Bermuda travel guide
Bermuda is probably best known for two things: lurid, knee-length shorts and the fabled Bermuda Triangle, a stretch of sea where boats and planes are said to have mysteriously disappeared. However, these lazy stereotypes serve only to distract from what is an exceptionally beautiful destination.
Comprised of around 180 islets, Bermuda looks like your archetypal Caribbean retreat with its fine sandy beaches, colourful coral reefs and swaying palms. But it’s nothing of the sort. In fact this lonely archipelago floats 1,030km (640 miles) off the coast of South Carolina, adrift in the Atlantic Ocean, far from anywhere in particular.
A British Overseas Territory, Bermuda has embraced many traditions from the motherland: from sophisticated gents playing cricket to refined ladies supping afternoon tea. There are even red phone boxes.
Discovered by the Spanish in 1505, Bermuda fell into British hands a century later and has remained part of the much-diminished empire ever since. The legendary writer, Mark Twain, popularised the islands in the late 19th century. “You go to heaven if you want – I’d rather stay here instead,” he cooed. John Lennon was another fan of the archipelago, which was the muse behind his song, Borrowed Time.
For some time Bermuda has been considered a destination for the, shall we say, more mature traveller. And while its scenic golf courses, colonial hotels and genteel vibe do suit elderly travellers, the archipelago has started to attract a younger crowd in recent years. They come for the excellent scuba diving, the cycling and other adventure activities, or just to explore the beauty of the archipelago from the back of a motorbike.
And beautiful it is. Bermuda’s coastline is blessed with pink sandy beaches and crystalline waters, while inland visitors will find an abundance of subtropical plants and flowers, interspersed with quaint pastel cottages. There are certainly worse places to disappear.
53 sq km (20 sq miles).
61,662 (UN estimate 2016).
1,324.5 per sq km.
Parliamentary, self-governing British Overseas Territory.
HM Queen Elizabeth II since 1952, represented locally by Governor George Fergusson since 2012.
Premier Michael Dunkley since 2014.
110 volts AC, 60Hz. American (flat) two-pin plugs are standard (with or without round grounding pin).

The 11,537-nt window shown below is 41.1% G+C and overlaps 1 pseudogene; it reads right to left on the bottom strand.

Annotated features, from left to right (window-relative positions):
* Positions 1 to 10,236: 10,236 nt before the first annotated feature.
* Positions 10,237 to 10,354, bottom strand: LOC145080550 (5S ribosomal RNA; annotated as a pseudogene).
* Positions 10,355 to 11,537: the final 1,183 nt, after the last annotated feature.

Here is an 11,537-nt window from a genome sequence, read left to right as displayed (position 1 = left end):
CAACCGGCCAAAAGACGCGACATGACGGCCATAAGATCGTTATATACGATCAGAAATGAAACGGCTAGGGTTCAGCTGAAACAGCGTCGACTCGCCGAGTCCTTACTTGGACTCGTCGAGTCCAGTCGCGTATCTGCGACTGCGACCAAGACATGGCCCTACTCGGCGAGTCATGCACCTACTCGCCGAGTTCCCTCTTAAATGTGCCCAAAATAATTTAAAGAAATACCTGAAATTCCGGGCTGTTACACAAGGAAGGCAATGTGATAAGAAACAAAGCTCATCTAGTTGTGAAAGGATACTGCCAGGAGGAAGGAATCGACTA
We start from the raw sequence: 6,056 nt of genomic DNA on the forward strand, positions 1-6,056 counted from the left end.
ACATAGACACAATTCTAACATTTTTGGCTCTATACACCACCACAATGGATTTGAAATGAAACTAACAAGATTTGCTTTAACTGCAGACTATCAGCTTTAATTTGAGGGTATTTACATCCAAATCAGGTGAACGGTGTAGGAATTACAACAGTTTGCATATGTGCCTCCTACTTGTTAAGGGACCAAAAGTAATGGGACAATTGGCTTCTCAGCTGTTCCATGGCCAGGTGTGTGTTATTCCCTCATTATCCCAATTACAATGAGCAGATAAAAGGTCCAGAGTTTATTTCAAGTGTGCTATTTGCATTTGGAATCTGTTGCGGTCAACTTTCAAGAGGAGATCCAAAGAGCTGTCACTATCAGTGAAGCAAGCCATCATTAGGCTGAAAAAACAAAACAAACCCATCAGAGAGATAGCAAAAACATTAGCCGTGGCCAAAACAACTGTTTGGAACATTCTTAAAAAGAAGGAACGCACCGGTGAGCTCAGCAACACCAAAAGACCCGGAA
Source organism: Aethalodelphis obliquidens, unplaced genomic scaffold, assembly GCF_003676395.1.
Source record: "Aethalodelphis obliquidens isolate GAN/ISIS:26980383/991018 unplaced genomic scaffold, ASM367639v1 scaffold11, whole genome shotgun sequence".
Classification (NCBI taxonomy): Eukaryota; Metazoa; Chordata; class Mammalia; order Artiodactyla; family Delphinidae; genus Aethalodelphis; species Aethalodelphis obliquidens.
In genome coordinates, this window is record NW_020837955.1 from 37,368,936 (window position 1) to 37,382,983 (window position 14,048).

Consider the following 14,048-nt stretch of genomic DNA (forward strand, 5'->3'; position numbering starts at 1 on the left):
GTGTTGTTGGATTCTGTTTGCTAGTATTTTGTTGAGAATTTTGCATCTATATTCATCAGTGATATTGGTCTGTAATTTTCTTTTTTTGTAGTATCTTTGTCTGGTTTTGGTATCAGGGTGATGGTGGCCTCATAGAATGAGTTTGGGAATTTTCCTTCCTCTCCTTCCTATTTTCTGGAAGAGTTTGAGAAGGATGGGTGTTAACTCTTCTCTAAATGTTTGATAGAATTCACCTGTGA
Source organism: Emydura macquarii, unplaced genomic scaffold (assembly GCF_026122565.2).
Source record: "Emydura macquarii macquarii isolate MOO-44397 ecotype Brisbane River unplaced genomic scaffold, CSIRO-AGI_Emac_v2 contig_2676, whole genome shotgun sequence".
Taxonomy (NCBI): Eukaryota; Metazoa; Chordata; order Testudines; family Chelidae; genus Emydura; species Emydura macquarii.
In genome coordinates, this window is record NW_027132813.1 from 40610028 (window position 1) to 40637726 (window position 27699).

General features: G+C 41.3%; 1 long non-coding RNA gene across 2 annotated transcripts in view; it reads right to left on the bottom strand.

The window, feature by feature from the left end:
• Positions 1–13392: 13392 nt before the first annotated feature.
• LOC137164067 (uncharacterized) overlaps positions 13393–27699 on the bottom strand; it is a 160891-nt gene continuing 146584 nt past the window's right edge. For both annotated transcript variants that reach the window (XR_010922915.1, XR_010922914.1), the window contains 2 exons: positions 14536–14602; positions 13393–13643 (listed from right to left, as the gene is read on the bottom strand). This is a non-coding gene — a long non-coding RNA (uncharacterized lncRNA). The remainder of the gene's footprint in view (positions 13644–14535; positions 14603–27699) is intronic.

Last updated: 13 March 2017
The travel advice summary below is provided by the Foreign and Commonwealth Office in the UK. ‘We’ refers to the Foreign and Commonwealth Office. For their full travel advice, visit www.gov.uk/foreign-travel-advice.
Bermuda has a moderate crime rate driven in part by the drugs scene. Serious incidents, including use of weapons, do occur. Take precautions to safeguard yourself and your possessions. Common crimes include burglary, mugging, theft of unattended baggage and belongings, and theft of items from rental scooters.
The Bermuda Police Service website provides Tourist Safety Tips. Take particular care after dark.
Stick to well-lit parts of the island and avoid quieter, darker streets. There have been incidents of sexual assault. If you need help, contact the Bermuda Police Service in the first instance.
Tourists are not allowed to drive cars in Bermuda.
Buses, ferries and taxis are generally safe, frequent and efficient. You can’t hire a car in Bermuda, but 50cc scooters are readily available for public hire. Driving is on the left, as in the UK. Roads are narrow, winding and undulating, and traffic may be heavy. Road accidents involving scooters are relatively common, and have resulted in serious injury or even death. You should take care. The national speed limit is 35kmh (22mph) but is lower in some urban areas.
Outside the major urban areas there are few footpaths or street lighting. Take care when out walking, especially at night.